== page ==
Returning missed calls from unknown or unexpected International numbers can cost you or at the least, make you a likable target for online scammers and cyber criminals. Know how by reading the rest of post below.
What is this scam about?
In the ‘One Ring Scam’, scammers set up automatic dialers that call several random numbers per hour or so. The call, however, is set to ring only once, hanging up on its own. And given the usual tendency to return a missed call showing up on the mobile’s home screen, at least 1 out of 100 people will call back. And that is when the scam is said to have become successful. How?
When the victim returns the call, most of the times, they get connected to a paid international hotline of adult entertainment services. In this scenario, the victim will be first charged for getting connected to the hotline and then some more for the rest of the time spent on the call, probably engaged with random music and other sounds. And after sometime, the call will hang up on its own. The end result? The victim might notice a charge of Rs. 60/- to Rs. 600/- or more on their account summary or on their monthly bill.
So, where does the money go? The entire amount or a certain percentage of the ‘loot’ will be pocketed by the scammers who set up the calls.
There is another side of this story!
The One Ring Scam may not always charge its victims for returning the missed calls. Instead, the scammers accomplish another motive:
– By returning the missed call, the victim unknowingly informs the scammer that they actively use their phone and could be a potential target for a phishing attack in the future.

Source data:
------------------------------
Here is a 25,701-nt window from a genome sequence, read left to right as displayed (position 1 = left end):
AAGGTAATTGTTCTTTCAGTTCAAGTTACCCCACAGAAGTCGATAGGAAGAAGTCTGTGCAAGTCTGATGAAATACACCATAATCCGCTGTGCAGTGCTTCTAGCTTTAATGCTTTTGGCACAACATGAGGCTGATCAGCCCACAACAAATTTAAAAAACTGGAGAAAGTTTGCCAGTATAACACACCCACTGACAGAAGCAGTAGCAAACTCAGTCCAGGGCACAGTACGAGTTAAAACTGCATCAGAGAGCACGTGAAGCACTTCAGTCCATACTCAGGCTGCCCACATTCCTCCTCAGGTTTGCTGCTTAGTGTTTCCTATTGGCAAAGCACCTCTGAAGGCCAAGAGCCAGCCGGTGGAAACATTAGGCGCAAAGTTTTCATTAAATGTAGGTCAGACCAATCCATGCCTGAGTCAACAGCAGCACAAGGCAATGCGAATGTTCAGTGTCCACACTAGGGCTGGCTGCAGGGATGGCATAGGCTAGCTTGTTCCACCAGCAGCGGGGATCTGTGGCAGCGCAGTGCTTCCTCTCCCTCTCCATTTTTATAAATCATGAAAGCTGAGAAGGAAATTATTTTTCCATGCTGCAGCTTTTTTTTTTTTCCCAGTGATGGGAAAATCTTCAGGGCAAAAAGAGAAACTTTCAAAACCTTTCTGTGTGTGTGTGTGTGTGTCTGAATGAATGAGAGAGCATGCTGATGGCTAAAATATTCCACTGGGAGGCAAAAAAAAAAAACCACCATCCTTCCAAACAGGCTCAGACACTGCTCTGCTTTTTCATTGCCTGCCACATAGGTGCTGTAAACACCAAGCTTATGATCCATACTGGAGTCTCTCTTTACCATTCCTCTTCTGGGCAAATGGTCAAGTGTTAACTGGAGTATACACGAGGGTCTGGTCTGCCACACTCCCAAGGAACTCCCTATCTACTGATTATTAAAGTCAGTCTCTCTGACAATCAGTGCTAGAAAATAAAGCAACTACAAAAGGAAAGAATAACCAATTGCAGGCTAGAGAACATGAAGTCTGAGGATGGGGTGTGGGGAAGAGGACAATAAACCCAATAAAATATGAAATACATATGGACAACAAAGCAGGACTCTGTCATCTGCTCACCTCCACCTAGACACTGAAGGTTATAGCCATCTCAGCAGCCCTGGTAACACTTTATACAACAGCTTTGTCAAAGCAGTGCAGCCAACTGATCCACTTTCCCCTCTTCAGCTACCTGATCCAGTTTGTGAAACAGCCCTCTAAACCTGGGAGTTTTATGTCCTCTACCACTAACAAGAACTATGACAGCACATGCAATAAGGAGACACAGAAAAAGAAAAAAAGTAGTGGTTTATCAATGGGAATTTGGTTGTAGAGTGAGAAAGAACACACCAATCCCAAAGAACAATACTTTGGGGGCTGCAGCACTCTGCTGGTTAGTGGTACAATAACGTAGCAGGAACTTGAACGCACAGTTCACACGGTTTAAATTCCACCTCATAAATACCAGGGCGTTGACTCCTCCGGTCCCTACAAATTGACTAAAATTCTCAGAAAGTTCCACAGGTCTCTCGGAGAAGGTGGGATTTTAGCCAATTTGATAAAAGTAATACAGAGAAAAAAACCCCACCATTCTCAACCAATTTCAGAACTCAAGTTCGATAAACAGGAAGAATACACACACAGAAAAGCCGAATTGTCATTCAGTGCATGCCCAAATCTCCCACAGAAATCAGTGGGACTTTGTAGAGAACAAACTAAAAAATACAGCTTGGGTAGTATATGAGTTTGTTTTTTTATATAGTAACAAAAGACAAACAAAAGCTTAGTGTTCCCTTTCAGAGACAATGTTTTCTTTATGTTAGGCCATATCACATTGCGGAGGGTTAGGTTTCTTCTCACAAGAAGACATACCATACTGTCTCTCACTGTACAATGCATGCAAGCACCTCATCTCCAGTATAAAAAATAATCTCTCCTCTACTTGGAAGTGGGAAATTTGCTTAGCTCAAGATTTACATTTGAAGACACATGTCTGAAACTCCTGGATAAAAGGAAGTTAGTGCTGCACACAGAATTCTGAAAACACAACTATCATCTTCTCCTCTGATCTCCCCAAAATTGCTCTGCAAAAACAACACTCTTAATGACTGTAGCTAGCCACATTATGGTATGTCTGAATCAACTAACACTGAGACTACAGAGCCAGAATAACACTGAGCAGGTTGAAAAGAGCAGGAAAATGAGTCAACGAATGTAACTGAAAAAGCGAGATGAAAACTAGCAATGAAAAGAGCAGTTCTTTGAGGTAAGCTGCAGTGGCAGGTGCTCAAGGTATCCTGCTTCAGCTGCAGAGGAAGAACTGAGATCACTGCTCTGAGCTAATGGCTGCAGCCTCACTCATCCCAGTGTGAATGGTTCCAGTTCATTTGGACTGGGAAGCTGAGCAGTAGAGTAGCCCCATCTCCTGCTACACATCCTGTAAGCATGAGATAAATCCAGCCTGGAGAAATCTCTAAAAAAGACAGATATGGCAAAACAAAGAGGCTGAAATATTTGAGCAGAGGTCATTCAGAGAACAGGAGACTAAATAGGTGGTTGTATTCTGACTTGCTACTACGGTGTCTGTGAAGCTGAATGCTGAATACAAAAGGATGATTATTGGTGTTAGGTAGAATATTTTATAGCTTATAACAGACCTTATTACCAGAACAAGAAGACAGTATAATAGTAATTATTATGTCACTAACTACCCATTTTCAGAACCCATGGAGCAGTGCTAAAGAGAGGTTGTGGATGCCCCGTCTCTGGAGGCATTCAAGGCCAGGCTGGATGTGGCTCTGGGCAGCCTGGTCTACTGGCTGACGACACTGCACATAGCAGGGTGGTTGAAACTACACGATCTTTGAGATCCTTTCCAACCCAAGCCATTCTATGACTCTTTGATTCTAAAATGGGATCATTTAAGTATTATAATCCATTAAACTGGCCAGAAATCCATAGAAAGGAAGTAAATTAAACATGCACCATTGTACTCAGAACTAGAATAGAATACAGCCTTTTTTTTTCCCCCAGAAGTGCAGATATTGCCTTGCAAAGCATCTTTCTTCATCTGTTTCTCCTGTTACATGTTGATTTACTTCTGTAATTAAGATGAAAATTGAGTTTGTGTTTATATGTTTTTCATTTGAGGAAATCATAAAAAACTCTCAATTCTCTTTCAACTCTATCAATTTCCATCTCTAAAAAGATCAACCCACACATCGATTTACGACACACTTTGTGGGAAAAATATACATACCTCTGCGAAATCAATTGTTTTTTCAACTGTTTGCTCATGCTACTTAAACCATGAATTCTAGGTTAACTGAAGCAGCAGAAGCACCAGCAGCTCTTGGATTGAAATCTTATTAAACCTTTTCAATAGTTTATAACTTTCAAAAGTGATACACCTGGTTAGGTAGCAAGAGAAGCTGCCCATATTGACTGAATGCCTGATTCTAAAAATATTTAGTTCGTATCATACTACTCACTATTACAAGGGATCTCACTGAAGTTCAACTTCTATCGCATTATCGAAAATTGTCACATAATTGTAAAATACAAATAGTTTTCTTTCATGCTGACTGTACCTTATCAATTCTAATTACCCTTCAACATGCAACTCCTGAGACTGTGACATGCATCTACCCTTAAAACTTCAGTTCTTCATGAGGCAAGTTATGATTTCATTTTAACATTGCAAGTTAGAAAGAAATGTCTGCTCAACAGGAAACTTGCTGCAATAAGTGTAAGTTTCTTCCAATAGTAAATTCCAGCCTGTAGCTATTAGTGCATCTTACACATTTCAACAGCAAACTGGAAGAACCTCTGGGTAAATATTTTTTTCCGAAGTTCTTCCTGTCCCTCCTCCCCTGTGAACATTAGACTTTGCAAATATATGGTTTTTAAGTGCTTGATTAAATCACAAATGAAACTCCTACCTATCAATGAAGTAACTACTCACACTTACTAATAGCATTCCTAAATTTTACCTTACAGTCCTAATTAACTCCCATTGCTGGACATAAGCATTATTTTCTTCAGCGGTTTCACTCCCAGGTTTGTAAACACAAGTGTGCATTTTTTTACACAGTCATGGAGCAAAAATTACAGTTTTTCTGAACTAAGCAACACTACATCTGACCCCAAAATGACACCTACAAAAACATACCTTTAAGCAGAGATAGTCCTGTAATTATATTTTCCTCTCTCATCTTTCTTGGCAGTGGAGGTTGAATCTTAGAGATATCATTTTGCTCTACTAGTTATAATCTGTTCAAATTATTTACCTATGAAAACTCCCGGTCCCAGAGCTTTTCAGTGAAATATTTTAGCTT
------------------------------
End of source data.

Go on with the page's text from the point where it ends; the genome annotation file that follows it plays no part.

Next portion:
How to Avoid the One Ring Scam
1. If you do not recognize a missed call, do not call back.
2. Even if it is not a missed call, and the flashing number does not seem like it is from India, do not receive the call.
3. If you think it is important to return such missed calls or receive such calls, Google the number first along with its area code. Many use apps like True Caller that also helps identify unknown numbers. Odds are, you will find these numbers flagged as ‘spam’.
4. If you think you may have called back on any international number in the recent past, check your bills for any unknown charges. If you find any, get in touch with your operator. In most cases, charges get reversed once the call is investigated.
– Note that, most scam calls originate from regions such as Dominican Republic (809), Jamaica (876), British Virgin Islands (284) and Grenada (473).
– Also, the Telecom Regulatory Authority of India (TRAI) has advised customers to avoid receiving or calling back on unknown numbers with codes Pakistan (+92) and Belarus (+375).
To conclude, Quick Heal Mobile Security apps offer an easy way to block unknown and unwanted numbers.
Attackers trick victims into calling them back on premium-rate numbers
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